The wonder of this child

I found myself down on the floor, watching in amazement as one of my youngest grandchildren explored our living room.

She’s nine months old and learning something new every day. She and her parents had just arrived from their travels home for Christmas. The moment she hit the floor, the little commando bee-lined for a basket of toys. It wasn’t long before she crawled to the coffee table, pulled herself up and, grinning ear to ear, banged it like a set of bongo drums. Inquisitive eyes darted about the room, taking in everything that glittered and sparkled. Next, we were off to the stairs where we discovered she’d begun mastering the ascent. Up she went, like a prancing pony, slowly slapping each step as she drew herself higher, stopping only to glance over her shoulder at grandma, as if to ask, “Are you watching?” Then, moments later, we were in the kitchen watching Miss Sticky Fingers grip the life out of a banana, exploring its sweet, creamy texture.

As I swept her into my arms, studying those chubby little fingers, rosy lips and twinkling eyes, I couldn’t help but wonder what other things she’d soon be learning in her world of exploration and discovery. I pondered all the “firsts” which had come her way and the ones which still awaited her on the horizon? 

Lost deep in thought, my mind began to drift toward another child and all His firsts.

Lying in that manger, what were the first sights and sounds that greeted Him?

As He grew, when did he first notice the bleating sheep and lowing cows? When did he first smell and taste a fresh baked loaf of Mary’s bread? When did he first crawl, cry, smile or laugh?

Falling deeper into my curious pondering, I wondered at this child. When did He take His first step with those tiny feet that once walked the corridors of eternity and would one day walk on water?

When did He first count to five on those fingers that once carved out the seas and would one day write mysteriously in the sand offering hope to a shamed and broken woman caught in adultery?

When did He first kneel down on those knees that once stooped to create humanity out of the dust and would one day bend in servanthood as He washed His disciples’ feet?

When did tears first trickle down those rosy cheeks which would one day bear the tears of a heart broken over the lost souls of Jerusalem?

When did He first drink the nectar of the vine which He would one day miraculously transform from water?

When was His helpless body first wrapped in warm garments, the same being who was once wrapped in the garments of light and would one day be clothed in glory forever and ever?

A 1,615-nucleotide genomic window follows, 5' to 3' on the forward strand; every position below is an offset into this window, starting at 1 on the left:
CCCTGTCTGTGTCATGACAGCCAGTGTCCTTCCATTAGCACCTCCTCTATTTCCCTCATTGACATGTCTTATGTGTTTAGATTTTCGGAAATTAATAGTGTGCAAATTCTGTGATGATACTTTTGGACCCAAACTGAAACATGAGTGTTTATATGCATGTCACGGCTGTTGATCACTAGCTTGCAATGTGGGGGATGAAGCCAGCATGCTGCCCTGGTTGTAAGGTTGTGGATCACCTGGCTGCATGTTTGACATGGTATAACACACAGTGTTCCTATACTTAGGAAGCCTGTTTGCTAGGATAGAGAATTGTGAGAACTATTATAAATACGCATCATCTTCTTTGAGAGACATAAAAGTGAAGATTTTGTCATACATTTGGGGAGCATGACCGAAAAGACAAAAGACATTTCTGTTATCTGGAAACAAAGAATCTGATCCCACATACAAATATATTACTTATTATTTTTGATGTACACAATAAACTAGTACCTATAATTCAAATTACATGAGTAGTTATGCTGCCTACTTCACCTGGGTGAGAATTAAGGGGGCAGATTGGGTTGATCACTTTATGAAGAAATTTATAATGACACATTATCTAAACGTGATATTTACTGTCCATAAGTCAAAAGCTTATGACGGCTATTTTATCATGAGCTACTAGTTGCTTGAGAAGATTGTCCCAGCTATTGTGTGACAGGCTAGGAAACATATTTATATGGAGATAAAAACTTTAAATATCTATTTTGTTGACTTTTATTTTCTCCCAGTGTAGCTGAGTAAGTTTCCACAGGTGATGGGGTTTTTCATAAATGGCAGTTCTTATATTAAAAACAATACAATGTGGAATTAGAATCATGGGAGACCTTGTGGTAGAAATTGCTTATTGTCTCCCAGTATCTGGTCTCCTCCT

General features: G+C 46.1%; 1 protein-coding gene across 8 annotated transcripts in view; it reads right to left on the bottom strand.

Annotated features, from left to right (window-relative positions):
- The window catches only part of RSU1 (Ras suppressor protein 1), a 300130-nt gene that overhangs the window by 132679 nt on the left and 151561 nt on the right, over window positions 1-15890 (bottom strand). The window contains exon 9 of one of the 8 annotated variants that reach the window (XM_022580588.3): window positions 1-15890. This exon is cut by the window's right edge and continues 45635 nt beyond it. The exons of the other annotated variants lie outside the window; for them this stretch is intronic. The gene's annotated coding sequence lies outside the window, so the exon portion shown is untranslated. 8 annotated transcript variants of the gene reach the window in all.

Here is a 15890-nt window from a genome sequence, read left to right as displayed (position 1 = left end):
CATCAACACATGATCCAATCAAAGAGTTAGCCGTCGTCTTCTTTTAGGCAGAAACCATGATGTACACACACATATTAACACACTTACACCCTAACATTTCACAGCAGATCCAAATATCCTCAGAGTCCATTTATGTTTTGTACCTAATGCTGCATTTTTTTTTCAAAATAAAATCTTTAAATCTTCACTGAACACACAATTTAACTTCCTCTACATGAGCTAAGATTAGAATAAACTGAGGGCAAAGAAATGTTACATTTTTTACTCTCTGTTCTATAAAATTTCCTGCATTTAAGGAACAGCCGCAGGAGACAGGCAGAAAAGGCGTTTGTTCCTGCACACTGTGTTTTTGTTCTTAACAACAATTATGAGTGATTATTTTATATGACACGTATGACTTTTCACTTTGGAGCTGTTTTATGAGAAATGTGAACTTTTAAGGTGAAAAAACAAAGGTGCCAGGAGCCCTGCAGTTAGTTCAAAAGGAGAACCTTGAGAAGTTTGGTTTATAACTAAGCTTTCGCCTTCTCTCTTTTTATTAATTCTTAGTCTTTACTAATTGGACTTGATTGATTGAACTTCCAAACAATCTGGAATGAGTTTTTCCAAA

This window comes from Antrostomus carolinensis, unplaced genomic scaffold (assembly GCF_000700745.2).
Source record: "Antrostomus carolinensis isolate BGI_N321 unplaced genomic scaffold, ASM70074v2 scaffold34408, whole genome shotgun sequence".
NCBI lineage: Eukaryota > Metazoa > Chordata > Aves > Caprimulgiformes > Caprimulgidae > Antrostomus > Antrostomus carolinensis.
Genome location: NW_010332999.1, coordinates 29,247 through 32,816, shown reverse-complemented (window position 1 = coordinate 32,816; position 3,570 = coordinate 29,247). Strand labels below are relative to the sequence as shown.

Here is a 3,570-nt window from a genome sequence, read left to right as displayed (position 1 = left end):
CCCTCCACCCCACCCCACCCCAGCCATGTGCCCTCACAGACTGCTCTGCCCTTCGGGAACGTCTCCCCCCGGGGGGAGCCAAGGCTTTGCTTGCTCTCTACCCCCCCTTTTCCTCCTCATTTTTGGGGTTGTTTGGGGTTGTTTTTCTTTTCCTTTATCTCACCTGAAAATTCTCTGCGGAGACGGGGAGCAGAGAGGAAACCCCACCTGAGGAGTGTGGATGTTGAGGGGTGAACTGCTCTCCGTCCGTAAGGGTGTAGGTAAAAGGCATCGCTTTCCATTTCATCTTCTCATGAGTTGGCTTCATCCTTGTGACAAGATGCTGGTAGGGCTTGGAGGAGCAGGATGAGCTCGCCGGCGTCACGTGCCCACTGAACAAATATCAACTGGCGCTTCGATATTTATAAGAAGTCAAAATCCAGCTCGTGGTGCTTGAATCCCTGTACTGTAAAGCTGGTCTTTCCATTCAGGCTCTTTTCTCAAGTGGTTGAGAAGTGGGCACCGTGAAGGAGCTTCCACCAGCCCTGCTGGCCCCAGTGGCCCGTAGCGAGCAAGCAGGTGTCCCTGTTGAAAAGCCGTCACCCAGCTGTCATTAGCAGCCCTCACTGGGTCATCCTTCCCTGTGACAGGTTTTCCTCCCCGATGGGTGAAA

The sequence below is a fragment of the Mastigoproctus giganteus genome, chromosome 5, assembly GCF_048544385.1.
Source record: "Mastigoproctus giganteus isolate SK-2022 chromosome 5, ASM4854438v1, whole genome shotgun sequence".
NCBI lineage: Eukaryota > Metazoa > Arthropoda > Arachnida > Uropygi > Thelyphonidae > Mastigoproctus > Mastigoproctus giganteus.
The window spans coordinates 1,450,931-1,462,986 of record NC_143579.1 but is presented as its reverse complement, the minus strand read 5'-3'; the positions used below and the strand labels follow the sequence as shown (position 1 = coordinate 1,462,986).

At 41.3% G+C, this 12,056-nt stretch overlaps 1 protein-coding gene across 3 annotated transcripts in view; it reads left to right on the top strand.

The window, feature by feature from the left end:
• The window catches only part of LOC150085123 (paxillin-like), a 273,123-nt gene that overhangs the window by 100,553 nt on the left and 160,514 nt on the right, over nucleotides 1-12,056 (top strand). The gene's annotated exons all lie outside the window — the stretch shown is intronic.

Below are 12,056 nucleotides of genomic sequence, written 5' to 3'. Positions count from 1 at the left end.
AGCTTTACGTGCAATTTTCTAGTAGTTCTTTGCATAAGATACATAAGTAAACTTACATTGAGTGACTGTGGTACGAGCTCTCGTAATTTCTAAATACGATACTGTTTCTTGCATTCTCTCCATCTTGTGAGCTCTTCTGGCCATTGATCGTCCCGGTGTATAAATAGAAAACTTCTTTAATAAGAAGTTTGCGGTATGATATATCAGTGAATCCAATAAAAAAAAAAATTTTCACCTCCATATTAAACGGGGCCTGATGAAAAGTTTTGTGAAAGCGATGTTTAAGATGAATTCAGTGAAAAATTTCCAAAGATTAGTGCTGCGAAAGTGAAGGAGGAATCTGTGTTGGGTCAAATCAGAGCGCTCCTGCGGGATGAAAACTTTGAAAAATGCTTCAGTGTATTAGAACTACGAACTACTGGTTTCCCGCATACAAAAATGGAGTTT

When did He first experience a soft kiss from the loving lips of His mother, a kiss which would one day be mocked by the lips of a betrayer?

When did He first sing songs of praise like He once sang over His creation and would one day sing hymns alongside His disciples on the night of His arrest?

When did He first grip His mother’s finger with those pudgy hands that once formed the stars of the heavens and would one day be nailed to the cross?

When did He first cry with that tiny voice that once called creation into being and would one day cry out, “It is finished?”

When did He get His first bruise on the soft skin that would one day be beaten and pierced with the fury of judgment which was rightfully ours?

I wondered about all this as the words of the prophet Isaiah surfaced in my heart: “Here is your God!”

Really? This tiny child in a manger, with all these “firsts” looming in His future? This is my God? When does God need to learn anything? Really? This is my God? This small bundle of pink flesh? What kind of God is this?

Lost in the wonderment of this child, I couldn’t help but be humbled by this amazing God. What kind of God would forego all His eternal glory, to voluntarily clothe Himself in the limits of humanity? What would motivate Him to perform such an unthinkable act of humility?

Then I remembered the words of I Timothy 1:15, “Christ Jesus came into the world to save sinners.” What we celebrate at Christmas is really as simple as that. Paul put it this way in Romans 5:8, “But God demonstrates his own love for us in this: While we were still sinners, Christ died for us.” This is why Jesus came. This is what Christmas is all about. Amazing!

Lying in a manger, the chorus of heaven proclaimed, “Here is your God!” The God of creation, clothed in flesh, born to die, for you and me.

These thoughts all flashed in a millisecond as I held my granddaughter tightly. And like that, I was snapped back into the present, holding a squirming nine-month-old who wanted grandpa’s attention. So, for a moment, I held her a little tighter, as the amazement of our God lingered.

Merry Christmas.

Scott Joy and his wife Linda grew up in the Alpena area. Through their 32 years of marriage and ministry, they have served churches in South Dakota and Alberta, Canada. After returning to Alpena, Scott is currently serving as the Lead Pastor of his home church, Word Of Life Baptist Church. They are blessed parents of 3 children and grandparents to 4 precious grandchildren.